BBC portrayal of the Iran nuclear deal – part one

BBC coverage of the P5+1 deal with Iran which was closed on July 14th has been coming in thick and fast and those familiar with the BBC’s track record on that topic would not have been surprised by the tone and content of the plethora of reports.  It is, however, worth taking a look at specific items of BBC content in order to appreciate how the BBC has chosen to portray the subject.PM 14 7

The edition of the BBC Radio 4 programme ‘PM’ broadcast on the day the deal was announced included analysis (starting at 14:54 here and available for a limited period of time) from the person ultimately responsible for all the corporation’s Middle East content, Jeremy Bowen. The Middle East editor’s conversation with presenter Carolyn Quinn included some interesting between-the-lines messaging.

1) Downplaying the Iranian regime’s role in the Middle East’s ongoing conflicts and the influence that the deal’s lifting of sanctions and cash influx to Iran is likely to have on regional stability.

Bowen: “…and there are people within Iran – people in the…ehm…the…ehm…Revolutionary Guard Corps – who…ah…do want to cause trouble around the region in the way that [previous interviewee] Frum was talking about it there. But the counter-argument to what he was saying is that the…President Rouhani was elected because people hoped that he would end Iran’s isolation and thus improve the economy. So the windfall that they will be getting eventually, which is made up of frozen revenues – oil revenues especially –around the world, ah…there are people who argue that look; that will go to try to deal with loads and loads of domestic economic problems and they’ll have trouble at home if they don’t do that. If people – the argument goes on – are celebrating in Iran about the agreement, it’s not because they’ll have more money to make trouble elsewhere in the region; it’s because things might get better at home.” [emphasis added]

Bowen’s dubious portrayal of the IRGC as though they were a bunch of naughty schoolboys is telling enough but his presentation of an Iranian regime concerned about and influenced by domestic public opinion obviously ignores the fact that even when economic sanctions were affecting the Iranian people most severely, the regime still found the funds to sponsor assorted terrorist proxies in the region, to intervene in regional conflicts and, of course, to develop its nuclear programme and military industries.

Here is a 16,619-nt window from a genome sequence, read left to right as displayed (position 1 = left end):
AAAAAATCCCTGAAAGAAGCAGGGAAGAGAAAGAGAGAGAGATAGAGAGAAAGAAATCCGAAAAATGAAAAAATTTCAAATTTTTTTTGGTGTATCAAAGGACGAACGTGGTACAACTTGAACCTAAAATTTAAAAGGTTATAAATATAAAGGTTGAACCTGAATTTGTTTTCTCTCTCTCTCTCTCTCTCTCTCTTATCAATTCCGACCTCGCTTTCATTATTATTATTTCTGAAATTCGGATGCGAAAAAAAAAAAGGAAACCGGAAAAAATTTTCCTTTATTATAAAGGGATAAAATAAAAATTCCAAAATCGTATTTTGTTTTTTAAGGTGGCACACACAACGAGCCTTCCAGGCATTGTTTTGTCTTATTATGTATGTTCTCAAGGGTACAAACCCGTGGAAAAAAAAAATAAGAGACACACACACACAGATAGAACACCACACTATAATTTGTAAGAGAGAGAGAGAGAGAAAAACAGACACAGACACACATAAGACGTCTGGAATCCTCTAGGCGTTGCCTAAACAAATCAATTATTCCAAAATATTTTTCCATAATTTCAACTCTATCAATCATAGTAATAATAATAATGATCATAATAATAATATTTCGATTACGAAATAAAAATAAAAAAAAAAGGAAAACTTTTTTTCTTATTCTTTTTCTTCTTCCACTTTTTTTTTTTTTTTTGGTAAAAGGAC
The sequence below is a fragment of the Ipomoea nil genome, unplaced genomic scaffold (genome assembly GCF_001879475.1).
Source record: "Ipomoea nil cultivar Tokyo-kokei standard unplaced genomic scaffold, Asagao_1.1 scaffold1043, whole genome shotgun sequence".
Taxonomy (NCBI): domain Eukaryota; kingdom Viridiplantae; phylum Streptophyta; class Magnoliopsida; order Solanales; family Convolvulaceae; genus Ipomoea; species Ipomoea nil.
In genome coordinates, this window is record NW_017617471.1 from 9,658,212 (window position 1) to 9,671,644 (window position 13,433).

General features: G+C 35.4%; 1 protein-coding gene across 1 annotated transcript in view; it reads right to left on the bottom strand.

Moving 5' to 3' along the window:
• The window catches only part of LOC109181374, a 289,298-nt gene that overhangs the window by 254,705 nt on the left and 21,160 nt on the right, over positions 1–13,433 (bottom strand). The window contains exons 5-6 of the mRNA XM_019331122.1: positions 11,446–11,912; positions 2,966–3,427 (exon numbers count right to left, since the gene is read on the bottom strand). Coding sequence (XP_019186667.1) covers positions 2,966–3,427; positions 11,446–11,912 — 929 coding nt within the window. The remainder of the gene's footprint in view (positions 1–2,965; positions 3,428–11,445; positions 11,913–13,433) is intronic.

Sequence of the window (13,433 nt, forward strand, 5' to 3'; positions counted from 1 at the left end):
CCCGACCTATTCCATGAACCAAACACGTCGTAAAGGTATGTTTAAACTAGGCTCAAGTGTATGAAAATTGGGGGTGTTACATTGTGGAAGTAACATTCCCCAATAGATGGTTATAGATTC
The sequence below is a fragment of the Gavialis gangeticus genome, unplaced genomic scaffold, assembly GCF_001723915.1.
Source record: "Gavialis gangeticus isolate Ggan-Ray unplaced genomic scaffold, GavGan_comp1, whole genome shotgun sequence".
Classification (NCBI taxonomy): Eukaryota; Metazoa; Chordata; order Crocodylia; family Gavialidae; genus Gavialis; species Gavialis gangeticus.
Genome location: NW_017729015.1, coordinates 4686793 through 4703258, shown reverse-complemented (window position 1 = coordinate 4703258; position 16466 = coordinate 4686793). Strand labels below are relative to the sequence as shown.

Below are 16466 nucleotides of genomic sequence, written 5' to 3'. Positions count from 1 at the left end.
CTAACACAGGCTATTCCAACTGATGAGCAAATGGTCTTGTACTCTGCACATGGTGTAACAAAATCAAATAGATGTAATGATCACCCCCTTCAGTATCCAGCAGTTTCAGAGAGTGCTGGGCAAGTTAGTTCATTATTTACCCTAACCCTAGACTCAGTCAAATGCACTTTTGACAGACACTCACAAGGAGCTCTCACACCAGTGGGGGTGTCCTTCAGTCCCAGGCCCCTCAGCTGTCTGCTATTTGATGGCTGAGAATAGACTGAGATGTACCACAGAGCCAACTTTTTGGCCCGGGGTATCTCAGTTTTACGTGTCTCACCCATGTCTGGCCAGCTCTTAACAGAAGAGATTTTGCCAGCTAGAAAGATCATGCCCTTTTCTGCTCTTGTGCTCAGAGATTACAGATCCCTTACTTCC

2) Promotion of Israel as the belligerent party and the notion that conflict has been avoided – rather than at most postponed – by means of the agreement.

Bowen: “You know I think that this is actually a pretty spectacular diplomatic achievement. Ah…two years ago when Israel was threatening to bomb Iran’s nuclear…ah…installations and it seemed as if – even though Netanyahu was sort of reluctant to do it – they were on that course, it looked two years ago as if that was going to happen and now it looks very, very…it’s not going to happen actually. It’s not. The Israelis are not going to do anything like that at this point. Err…and to go in the space of two years from looking at what seemed to be a dead cert Middle East war into a diplomatic achievement, at a time especially when the Middle East is so full of turmoil, is a major diplomatic achievement.”

In 2013 Bowen similarly portrayed Israel as the belligerent in a report promoted on several BBC platforms. Speculations concerning the likelihood of an Israeli strike on Iran’s nuclear facilities have featured in BBC coverage since at least early 2012 – see examples here, here and here.

3) Promotion of the notion of a ‘moderate’ Iranian Supreme Leader.

Bowen: “The biggest problem the agreement faces right now are hardliners in Washington and in Tehran. In Tehran the Supreme Leader is likely to deal with those hardliners. They wouldn’t have made this deal if the Supreme Leader Khamenei had not been behind it.”

Bowen did not clarify to listeners that the terms of the deal now conform to conditions set by Khamenei back in April and provide sanctions relief for some of those very same “hardliners” who “make trouble in the region”. Neither did he point out that nothing in this deal has brought change to Iran’s long-standing approaches and policies.

Bowen’s messaging – and omissions -provide useful insight into the BBC’s editorial approach to the presentation of this agreement to its audiences.  

5 comments on “BBC portrayal of the Iran nuclear deal – part one

  1. Meanwhile, in yesterday’s published government green paper on the future of the BBC, it appears that culture minister John Whittingdale MP is to let the organisation off the hook by refusing to scrap the much-hated £145.50 annual BBC licence fee TV tax in the near future. Here is the Google News article on the green paper:

    “Culture Secretary John Whittingdale has appointed an expert panel to oversee a review of the BBC.
    Culture Secretary John Whittingdale’s green paper will consult on possible replacements for the licence fee

    Published: 2:53am, 16th July 2015
    Updated: 8:05am, 17th July 2015

    A consultation paper on the future of the BBC published by the Government would pave the way to “a much diminished, less popular” service, the broadcaster has warned.

    Culture Secretary John Whittingdale said that the upcoming review of the BBC’s Royal Charter will look at whether the broadcaster should continue to be “all things to all people” or should have a more “precisely targeted” mission in terms of its output.

    Launching a green paper setting out the terms of the review, Mr Whittingdale said the process would consider both the “mixture and quality” of the programmes broadcast by the BBC as well as the way they are produced.